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Muhammad Khan, Maleeha Azam, Muhammad Ajmal, Rob Collin, Raheel Qamar, Anneke Den Hollander, Frans Cremers; Overview of genetic causes and identification of novel loci for retinal dystrophies in Pakistan. Invest. Ophthalmol. Vis. Sci. 2013;54(15):1307.
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© ARVO (1962-2015); The Authors (2016-present)
Inherited retinal dystrophies (iRD) are clinically and genetically heterogeneous disorders. In Pakistan the frequency of iRD is estimated to be 1 in 800 patients. For different iRD, 185 genes have been identified to date. Among these genes, 119 are linked to non-syndromic forms of the disease. In this study we aimed to elucidate the genetic causes of 17 iRD families and to provide a comprehensive genetic overview of all iRD that have been studied in Pakistan. The customary consanguineous nuptials in Pakistan underlies the frequent occurrence of autosomal recessive inherited disorders, including RD, and therefore homozygosity mapping has been the method of choice to map disease genes and loci.
DNAs of selected members from 17 arRD families were genotyped on single nucleotide polymorphism microarrays and the data were analyzed using an online homozygosity mapper tool. Sanger sequencing was carried out for genes previously associated with iRDs residing in the homozygous regions. In addition all published genetic data of Pakistani families with syndromic and non-syndromic iRDs was compiled.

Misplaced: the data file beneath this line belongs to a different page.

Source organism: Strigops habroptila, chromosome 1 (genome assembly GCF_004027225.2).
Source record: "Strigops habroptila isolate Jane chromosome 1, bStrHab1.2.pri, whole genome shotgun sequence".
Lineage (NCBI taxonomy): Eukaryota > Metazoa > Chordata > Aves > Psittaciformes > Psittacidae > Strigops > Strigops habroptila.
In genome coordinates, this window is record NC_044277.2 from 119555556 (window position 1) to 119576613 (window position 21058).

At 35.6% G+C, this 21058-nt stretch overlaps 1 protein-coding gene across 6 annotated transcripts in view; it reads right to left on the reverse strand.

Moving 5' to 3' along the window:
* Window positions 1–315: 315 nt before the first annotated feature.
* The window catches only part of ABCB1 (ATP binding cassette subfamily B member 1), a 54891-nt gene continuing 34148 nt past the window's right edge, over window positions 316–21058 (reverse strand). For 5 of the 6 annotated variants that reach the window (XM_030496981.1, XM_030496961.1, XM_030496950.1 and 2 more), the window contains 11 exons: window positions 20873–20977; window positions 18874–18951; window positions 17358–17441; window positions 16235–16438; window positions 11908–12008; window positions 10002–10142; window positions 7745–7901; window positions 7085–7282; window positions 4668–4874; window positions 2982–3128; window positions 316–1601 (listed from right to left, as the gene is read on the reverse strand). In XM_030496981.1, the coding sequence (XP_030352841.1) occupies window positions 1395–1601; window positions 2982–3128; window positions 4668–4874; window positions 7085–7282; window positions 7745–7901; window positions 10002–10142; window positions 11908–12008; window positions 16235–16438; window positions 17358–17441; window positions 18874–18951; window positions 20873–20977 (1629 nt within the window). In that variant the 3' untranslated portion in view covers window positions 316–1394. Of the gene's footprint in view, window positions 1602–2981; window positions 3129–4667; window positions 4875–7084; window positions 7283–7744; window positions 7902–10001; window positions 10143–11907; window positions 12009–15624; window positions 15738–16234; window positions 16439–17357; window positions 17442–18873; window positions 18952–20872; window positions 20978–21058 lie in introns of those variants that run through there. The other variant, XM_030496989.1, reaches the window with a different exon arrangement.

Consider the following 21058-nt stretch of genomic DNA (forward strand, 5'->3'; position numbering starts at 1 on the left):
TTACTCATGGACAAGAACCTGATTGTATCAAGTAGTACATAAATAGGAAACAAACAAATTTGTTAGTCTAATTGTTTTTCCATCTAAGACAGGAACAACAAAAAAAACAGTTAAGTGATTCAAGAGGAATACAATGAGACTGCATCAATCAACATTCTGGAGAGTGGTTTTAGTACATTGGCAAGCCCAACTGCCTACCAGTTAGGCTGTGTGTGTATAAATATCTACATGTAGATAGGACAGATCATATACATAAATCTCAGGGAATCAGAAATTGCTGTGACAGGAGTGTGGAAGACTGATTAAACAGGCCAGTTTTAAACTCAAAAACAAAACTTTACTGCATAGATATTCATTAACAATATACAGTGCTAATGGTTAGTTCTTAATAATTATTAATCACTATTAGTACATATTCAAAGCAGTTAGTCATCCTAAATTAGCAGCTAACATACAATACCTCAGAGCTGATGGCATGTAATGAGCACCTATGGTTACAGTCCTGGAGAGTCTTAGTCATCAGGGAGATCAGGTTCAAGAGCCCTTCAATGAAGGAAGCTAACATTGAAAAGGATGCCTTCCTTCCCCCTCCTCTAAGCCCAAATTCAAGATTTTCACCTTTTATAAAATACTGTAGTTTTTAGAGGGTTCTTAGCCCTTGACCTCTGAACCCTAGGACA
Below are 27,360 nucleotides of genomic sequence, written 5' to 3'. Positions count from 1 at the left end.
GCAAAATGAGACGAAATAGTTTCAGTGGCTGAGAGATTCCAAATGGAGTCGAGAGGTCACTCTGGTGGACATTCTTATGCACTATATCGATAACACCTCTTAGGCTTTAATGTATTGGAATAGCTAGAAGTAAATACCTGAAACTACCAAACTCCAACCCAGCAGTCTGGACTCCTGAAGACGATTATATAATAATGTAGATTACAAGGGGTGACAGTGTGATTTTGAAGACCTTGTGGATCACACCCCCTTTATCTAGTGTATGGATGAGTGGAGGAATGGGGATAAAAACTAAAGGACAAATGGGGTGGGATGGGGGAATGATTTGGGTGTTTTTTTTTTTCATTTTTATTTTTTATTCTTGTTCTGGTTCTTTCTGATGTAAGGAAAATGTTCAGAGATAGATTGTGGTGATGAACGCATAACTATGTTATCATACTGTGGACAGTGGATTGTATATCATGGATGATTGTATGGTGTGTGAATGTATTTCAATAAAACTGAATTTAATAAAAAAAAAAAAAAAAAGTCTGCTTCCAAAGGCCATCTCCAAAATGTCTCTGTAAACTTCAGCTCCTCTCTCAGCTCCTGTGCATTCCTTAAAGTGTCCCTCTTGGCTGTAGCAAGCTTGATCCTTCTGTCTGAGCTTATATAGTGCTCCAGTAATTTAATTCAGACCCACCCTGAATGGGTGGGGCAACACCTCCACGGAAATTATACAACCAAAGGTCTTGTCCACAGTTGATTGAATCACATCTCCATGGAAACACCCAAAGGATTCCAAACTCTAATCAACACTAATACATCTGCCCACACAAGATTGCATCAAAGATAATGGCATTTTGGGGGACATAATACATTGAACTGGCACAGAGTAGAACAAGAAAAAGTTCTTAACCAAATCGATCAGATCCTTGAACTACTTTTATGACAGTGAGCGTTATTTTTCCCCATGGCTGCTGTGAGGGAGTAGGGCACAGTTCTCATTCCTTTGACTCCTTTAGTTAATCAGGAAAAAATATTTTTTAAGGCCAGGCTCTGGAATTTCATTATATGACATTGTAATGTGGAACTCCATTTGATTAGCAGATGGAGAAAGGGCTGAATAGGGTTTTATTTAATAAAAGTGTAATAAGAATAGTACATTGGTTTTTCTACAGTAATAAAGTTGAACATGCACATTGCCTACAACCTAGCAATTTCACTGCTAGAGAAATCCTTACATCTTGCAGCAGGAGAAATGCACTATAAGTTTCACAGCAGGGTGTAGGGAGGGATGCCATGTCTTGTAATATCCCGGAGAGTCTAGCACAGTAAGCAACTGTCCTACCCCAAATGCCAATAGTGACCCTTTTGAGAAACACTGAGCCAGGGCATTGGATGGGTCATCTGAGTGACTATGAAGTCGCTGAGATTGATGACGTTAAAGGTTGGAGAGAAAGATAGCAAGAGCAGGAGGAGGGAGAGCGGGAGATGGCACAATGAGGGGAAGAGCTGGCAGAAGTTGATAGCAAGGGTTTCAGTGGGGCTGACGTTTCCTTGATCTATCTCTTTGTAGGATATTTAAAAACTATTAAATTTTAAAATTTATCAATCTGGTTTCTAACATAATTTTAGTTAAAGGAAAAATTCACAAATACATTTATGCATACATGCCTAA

From a cohort of 41 randomly collected Pakistani iRD families, most of which show retinitis pigmentosa (RP), results for 17 are described in this study. In 8 families causal genetic defects have been identified while in another 9 consanguineous arRP families, novel genetic loci are implicated. A total of 65 studies were identified through a literature search that described genetic data of 156 iRD families of Pakistani origin.
Taking into consideration our previously published studies, we could genetically solve 32 of 41 (78%) families from our iRD cohort. Keeping in mind that a proportion of the elusive variants may reside deep intronic, we estimate that that >90% of genes underlying non-syndromic iRD has been identified. The inventory of all Pakistani iRD mutation data showed that Pakistani families with arRD have been instrumental in finding ten iRD-associated genes and have enabled the recognition of novel genotype-phenotype correlations for three genes. Ninety percent of mutations causing non-syndromic RD and all mutations causing syndromic forms in Pakistani families are population specific. We propose a cost-effective genetic test in which 50% of the most prevalent mutations can be tested by sequence analysis of 14 different amplicons in 10 different genes.
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